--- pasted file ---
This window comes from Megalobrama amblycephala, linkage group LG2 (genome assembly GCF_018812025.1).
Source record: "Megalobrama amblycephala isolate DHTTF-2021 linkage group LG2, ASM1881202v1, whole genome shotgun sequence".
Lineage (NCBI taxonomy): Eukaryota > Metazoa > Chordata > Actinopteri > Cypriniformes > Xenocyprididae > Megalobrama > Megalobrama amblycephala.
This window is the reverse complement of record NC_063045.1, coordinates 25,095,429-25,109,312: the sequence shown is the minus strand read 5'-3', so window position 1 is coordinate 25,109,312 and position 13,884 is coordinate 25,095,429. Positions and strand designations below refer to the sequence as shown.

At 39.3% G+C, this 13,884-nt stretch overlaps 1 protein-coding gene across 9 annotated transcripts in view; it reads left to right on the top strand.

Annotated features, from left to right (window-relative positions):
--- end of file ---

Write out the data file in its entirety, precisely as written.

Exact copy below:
This window comes from Megalobrama amblycephala, linkage group LG2 (genome assembly GCF_018812025.1).
Source record: "Megalobrama amblycephala isolate DHTTF-2021 linkage group LG2, ASM1881202v1, whole genome shotgun sequence".
Lineage (NCBI taxonomy): Eukaryota > Metazoa > Chordata > Actinopteri > Cypriniformes > Xenocyprididae > Megalobrama > Megalobrama amblycephala.
This window is the reverse complement of record NC_063045.1, coordinates 25,095,429-25,109,312: the sequence shown is the minus strand read 5'-3', so window position 1 is coordinate 25,109,312 and position 13,884 is coordinate 25,095,429. Positions and strand designations below refer to the sequence as shown.

At 39.3% G+C, this 13,884-nt stretch overlaps 1 protein-coding gene across 9 annotated transcripts in view; it reads left to right on the top strand.

Annotated features, from left to right (window-relative positions):